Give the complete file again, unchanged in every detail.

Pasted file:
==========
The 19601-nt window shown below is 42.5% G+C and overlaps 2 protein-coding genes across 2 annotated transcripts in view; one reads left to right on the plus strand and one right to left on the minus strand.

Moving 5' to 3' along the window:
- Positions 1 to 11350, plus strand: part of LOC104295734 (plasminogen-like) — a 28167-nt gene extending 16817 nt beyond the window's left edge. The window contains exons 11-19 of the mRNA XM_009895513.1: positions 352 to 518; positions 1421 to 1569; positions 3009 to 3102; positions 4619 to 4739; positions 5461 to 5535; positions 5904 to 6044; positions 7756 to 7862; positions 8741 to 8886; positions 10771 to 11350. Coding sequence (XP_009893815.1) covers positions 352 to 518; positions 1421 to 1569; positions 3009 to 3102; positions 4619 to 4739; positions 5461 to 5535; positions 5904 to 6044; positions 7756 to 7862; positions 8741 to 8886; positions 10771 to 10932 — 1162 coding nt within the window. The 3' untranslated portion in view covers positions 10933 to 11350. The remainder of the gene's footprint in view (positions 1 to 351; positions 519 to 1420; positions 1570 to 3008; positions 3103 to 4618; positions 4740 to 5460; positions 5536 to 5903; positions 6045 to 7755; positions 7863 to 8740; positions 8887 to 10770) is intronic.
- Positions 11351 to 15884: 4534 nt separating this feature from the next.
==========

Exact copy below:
The 19601-nt window shown below is 42.5% G+C and overlaps 2 protein-coding genes across 2 annotated transcripts in view; one reads left to right on the plus strand and one right to left on the minus strand.

Moving 5' to 3' along the window:
- Positions 1 to 11350, plus strand: part of LOC104295734 (plasminogen-like) — a 28167-nt gene extending 16817 nt beyond the window's left edge. The window contains exons 11-19 of the mRNA XM_009895513.1: positions 352 to 518; positions 1421 to 1569; positions 3009 to 3102; positions 4619 to 4739; positions 5461 to 5535; positions 5904 to 6044; positions 7756 to 7862; positions 8741 to 8886; positions 10771 to 11350. Coding sequence (XP_009893815.1) covers positions 352 to 518; positions 1421 to 1569; positions 3009 to 3102; positions 4619 to 4739; positions 5461 to 5535; positions 5904 to 6044; positions 7756 to 7862; positions 8741 to 8886; positions 10771 to 10932 — 1162 coding nt within the window. The 3' untranslated portion in view covers positions 10933 to 11350. The remainder of the gene's footprint in view (positions 1 to 351; positions 519 to 1420; positions 1570 to 3008; positions 3103 to 4618; positions 4740 to 5460; positions 5536 to 5903; positions 6045 to 7755; positions 7863 to 8740; positions 8887 to 10770) is intronic.
- Positions 11351 to 15884: 4534 nt separating this feature from the next.